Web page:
Left – Marg Downey and Guy Edmonds. Cover – Guy Edmonds. Photos – Jeff Busby
Media mogul and enterprise unto himself, Rupert Murdoch makes for a fascinating subject in any medium. Born into the greatness of his father’s legacy, Rupert spent his life trying to achieve greater success than his father, Keith Murdoch, before him. There is no doubting the assets accumulated and the powerful influence of the Murdoch Empire yet does this one man band of wealth and power make for an entertaining night of theatre?
In short, No.
Rupert’s impressive story of conquering the Australian media landscape, English class system and ultimately Hollywood reads like a blockbuster film. However, David Williamson’s play falls flat as the plot becomes repetitive and the audience watches Murdoch wheel and deal himself into the most powerful position in media history.
Played with relish by Guy Edmonds, (Young Rupert) his energetic portrayal of the NewsCorp engineer is one of the most enjoyable things to watch in this lengthy retelling of Murdoch’s life.
Joined onstage by an ensemble cast, they are a mixed bag of artists that switch characters instantaneously, from former Prime Minister Bob Hawke to any member of the Murdoch clan. While this has great comedic effect, (in particular the scenes that involve the Packer family) it is quite often confusing for the audience as actors chop and change outfits, accents and characters while set pieces move them about the stage.
Marg Downey was a standout in her performance of matriarch Elizabeth Murdoch and former UK Prime Minister Margaret Thatcher, completely embodying these characters.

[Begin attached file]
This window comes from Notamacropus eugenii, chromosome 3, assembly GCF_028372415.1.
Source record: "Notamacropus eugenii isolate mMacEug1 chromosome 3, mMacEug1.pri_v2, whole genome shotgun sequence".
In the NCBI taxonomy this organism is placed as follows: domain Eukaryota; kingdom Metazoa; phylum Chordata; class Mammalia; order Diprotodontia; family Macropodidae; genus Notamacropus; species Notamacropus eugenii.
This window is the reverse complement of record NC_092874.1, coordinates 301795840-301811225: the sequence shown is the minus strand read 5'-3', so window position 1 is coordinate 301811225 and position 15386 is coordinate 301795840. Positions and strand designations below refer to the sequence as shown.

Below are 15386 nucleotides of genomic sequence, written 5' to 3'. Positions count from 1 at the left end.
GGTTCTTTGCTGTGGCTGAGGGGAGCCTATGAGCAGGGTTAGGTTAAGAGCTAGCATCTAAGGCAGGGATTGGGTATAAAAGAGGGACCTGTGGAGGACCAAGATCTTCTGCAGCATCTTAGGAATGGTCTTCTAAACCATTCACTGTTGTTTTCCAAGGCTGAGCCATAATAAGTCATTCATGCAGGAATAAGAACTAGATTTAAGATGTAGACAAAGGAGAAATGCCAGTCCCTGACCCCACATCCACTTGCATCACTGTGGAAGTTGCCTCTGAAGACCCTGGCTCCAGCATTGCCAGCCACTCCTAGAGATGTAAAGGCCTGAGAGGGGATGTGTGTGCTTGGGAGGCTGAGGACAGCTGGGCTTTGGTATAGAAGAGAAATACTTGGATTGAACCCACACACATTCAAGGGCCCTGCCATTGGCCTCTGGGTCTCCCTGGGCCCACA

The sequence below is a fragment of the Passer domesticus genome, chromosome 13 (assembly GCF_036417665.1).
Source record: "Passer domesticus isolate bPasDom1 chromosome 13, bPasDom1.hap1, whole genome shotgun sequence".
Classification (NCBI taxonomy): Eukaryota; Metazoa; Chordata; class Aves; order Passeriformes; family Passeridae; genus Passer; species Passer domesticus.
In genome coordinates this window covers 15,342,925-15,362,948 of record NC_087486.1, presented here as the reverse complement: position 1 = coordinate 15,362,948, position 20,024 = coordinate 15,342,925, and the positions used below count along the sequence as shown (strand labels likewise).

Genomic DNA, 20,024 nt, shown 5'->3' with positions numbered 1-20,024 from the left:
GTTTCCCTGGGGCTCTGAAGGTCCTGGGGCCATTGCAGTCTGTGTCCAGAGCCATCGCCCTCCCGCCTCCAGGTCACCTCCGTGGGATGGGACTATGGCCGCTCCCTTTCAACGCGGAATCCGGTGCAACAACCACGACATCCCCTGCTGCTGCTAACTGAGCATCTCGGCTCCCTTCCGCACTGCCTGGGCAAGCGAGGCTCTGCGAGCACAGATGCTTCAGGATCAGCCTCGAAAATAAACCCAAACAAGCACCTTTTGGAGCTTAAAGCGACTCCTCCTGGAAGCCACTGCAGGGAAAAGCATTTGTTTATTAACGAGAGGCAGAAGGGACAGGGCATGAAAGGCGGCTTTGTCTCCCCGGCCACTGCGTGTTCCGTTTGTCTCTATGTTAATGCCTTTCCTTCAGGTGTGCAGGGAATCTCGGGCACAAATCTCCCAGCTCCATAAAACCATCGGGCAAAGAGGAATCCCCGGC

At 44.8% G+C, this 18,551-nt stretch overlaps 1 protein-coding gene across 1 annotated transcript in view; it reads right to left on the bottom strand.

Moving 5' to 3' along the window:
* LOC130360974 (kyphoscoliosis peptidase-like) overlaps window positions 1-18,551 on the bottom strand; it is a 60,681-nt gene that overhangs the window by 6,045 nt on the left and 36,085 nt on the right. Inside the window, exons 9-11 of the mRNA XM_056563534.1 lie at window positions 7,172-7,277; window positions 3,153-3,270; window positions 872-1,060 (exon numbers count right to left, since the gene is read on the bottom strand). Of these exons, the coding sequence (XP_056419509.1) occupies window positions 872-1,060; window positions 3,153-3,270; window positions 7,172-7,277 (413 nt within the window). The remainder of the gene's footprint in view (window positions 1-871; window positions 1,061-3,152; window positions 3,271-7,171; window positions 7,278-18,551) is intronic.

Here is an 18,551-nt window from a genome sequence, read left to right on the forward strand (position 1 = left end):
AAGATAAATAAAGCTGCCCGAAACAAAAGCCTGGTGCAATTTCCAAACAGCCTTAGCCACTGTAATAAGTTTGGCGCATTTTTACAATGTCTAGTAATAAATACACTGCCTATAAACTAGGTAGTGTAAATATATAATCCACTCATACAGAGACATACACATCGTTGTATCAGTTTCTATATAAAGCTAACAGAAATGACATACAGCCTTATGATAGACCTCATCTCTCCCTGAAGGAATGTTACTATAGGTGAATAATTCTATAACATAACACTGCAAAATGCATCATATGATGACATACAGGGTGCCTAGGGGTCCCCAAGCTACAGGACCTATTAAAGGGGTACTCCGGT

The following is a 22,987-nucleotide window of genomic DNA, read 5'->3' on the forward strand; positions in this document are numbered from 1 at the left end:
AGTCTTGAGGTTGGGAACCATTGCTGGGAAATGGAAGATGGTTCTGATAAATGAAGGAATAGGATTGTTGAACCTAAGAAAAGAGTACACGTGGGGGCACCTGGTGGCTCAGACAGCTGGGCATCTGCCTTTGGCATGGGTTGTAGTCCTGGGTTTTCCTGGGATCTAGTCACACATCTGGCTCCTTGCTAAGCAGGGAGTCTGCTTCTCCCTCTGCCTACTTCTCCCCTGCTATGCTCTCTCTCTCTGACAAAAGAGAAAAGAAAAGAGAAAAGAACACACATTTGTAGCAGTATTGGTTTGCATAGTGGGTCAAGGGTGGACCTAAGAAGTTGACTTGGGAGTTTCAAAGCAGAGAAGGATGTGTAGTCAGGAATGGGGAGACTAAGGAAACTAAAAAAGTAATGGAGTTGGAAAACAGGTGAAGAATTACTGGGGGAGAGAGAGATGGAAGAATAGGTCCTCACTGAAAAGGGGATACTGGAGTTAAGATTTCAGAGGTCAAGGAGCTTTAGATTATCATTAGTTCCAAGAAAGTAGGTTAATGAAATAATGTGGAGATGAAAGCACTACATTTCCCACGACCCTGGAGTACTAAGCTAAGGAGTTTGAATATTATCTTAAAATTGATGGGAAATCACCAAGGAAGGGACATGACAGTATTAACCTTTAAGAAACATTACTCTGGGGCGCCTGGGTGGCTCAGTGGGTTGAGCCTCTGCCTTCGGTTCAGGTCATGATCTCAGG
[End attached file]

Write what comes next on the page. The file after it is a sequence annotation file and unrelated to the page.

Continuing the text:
Murdoch’s career has spanned some 60 years, and as he has professed himself, is nowhere near over. It is this epic timeframe that lets the play down as Williamson has struggled to squeeze in all of Murdoch’s life events into this two-act play.
In what would have been more enjoyable as an hour-long cabaret, the two and half hours spent watching Murdoch make the same deals could use some serious workshopping and editing.
Sean O’Shea kept up the gags throughout and the cast were helped along by some of Murdoch’s more sensational headlines, yet they often struggled with the many character changes as accents slipped (or were forgotten completely).
This is a play that may appeal to those who lived through the early Murdoch years with a keen interest in the left/right wing political divide. However, just like the man himself, David Williamson’s play has its moments but in the end is simply too excessive.
Melbourne Theatre Company presents
by David Williamson
Director Lee Lewis
Venue: Arts Centre Melbourne, Playhouse
Dates: 24 August – 28 September 2013
Tickets: from $58